IUFRO Canopy Processes Working Group Workshop in the
Brief Description (Full Meeting Details and Call for Abstracts at http://people.bu.edu/nathan/IUFRO06announce.htm)
How environmental change impacts forests at the regional scale
is a question of intense current interest, for both fundamental and applied
reasons: Regions are defined both as natural biogeographic
units that exhibit some degree of coherent response to environmental change,
and political units that are critical for issues like carbon accounting and
water resources. The eastern
Dates: October 6-13, 2006
Location: Traveling workshop: We propose to visit and discuss research in a circuit beginning at Durham, New Hampshire, through Bartlett Experimental Forest (White Mountains, New Hampshire), Harvard Forest (central Massachusetts), and Black Rock Forest (Hudson River Valley, New York). The meeting is scheduled to coincide with autumn leaf fall, an outstanding natural feature of this region and a visual manifestation of the link between climate and forest function. Lodging and meetings will occur at two or three of the above sites, with day trips to the other sites. Options for low cost to resort style accommodations are planned. Funding will be sought to subsidize student participation.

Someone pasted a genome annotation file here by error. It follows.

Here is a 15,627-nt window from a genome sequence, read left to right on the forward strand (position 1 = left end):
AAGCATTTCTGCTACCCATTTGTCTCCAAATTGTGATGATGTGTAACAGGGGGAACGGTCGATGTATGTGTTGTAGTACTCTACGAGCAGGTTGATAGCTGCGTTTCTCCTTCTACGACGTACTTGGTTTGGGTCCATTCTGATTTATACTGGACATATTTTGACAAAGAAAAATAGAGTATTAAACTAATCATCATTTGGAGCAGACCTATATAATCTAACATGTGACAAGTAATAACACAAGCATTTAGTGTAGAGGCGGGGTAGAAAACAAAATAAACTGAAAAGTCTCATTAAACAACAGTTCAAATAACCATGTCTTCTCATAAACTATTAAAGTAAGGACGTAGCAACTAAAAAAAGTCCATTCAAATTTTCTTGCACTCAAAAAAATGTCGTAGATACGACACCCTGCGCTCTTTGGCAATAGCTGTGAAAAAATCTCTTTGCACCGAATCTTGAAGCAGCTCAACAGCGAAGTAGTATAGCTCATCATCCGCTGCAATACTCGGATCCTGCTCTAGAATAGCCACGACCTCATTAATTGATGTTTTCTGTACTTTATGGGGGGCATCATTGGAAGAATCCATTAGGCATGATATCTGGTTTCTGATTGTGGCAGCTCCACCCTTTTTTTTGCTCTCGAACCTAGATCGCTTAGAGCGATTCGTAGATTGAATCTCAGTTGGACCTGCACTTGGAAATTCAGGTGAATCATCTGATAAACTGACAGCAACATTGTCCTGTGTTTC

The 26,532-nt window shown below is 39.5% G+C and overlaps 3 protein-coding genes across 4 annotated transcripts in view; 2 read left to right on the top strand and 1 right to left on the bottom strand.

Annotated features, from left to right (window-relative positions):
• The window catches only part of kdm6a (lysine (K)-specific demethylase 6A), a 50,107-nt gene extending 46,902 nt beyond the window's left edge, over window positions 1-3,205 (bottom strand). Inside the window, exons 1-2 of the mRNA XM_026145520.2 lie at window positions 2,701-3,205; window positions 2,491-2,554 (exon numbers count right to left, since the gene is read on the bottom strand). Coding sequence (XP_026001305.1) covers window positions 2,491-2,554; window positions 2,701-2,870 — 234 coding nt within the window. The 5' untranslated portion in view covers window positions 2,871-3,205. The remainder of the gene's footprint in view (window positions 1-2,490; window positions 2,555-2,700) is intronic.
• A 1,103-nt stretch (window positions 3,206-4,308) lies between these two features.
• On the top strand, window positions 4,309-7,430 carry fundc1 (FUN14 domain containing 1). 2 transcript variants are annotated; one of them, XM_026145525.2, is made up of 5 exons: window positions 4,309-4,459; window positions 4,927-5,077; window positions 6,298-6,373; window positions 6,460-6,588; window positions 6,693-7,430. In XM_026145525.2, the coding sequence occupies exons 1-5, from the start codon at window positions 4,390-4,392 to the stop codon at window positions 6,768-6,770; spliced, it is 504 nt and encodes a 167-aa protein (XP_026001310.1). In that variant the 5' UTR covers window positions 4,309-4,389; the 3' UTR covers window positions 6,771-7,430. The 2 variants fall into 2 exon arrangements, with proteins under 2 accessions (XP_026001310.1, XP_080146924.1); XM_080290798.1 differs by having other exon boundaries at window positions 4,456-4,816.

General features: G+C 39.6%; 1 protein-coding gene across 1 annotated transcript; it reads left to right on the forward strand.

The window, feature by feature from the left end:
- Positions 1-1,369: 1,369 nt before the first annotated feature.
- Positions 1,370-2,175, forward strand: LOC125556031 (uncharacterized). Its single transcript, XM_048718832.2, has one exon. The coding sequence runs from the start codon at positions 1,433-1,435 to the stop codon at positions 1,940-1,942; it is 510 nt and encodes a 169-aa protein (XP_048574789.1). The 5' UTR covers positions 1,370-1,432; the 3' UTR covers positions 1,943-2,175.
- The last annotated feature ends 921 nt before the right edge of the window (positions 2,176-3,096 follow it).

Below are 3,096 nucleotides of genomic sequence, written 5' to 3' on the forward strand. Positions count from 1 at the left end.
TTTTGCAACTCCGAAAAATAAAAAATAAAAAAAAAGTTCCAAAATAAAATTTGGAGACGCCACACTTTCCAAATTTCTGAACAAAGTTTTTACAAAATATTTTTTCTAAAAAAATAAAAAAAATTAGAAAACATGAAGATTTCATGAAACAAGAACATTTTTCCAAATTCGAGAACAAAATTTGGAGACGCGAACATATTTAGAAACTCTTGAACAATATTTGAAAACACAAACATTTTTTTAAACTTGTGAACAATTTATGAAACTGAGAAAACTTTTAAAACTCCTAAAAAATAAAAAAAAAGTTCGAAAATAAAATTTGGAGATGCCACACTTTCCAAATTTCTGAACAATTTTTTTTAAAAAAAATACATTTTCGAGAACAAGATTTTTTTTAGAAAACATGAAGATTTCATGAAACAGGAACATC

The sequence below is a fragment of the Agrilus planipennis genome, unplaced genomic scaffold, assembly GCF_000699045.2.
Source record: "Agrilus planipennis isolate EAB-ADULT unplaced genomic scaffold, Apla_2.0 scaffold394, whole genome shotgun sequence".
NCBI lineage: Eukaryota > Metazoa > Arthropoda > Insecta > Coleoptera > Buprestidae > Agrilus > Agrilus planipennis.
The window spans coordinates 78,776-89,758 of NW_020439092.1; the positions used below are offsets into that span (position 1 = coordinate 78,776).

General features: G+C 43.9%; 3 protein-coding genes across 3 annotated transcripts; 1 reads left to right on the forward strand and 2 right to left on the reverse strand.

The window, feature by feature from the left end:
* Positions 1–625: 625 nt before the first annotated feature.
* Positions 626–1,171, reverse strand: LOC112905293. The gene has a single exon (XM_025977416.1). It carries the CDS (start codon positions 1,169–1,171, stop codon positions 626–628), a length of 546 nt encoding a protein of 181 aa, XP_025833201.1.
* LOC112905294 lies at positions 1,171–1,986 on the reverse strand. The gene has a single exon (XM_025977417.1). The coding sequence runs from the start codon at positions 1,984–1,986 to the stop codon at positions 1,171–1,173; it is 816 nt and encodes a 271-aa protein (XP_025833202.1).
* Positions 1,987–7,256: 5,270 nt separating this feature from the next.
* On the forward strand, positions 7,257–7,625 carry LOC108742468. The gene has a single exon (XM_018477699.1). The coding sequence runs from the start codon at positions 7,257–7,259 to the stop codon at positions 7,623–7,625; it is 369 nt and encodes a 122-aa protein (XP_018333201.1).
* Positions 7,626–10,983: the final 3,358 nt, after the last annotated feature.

Participants: Researchers working across a wide range of space and time scales to understand forest response to environmental change will be invited to participate in this workshop. Specifically, this meeting should appeal to researchers studying leaf level, organismal, ecosystem, and landscape structure and processes using tools including gas exchange equipment, isotope biogeochemistry, eddy covariance, forest inventory methods, geographic information systems, and remote sensing. Scientists from both the modeling and experimental communities will be invited to participate with the goal of promoting cross-fertilization of efforts.
Meeting structure: We propose to continue the tradition of smaller, focused, workshops, mixing presentations and poster presentations with visits to field sites. We would like the meeting to be small enough (~85 people), so that participants can forge lasting relationships with other colleagues around the world. We will invite keynote presentations from promising young scientists (and perhaps a few promising students). We will also encourage contributed papers that focus on the meeting theme. We also would like to organize a few miniworkshops, focusing on measurement (for example, eddy flux, gas exchange measurements, sapflow, remote sensing, GIS), designed to get students more familiar with current techniques.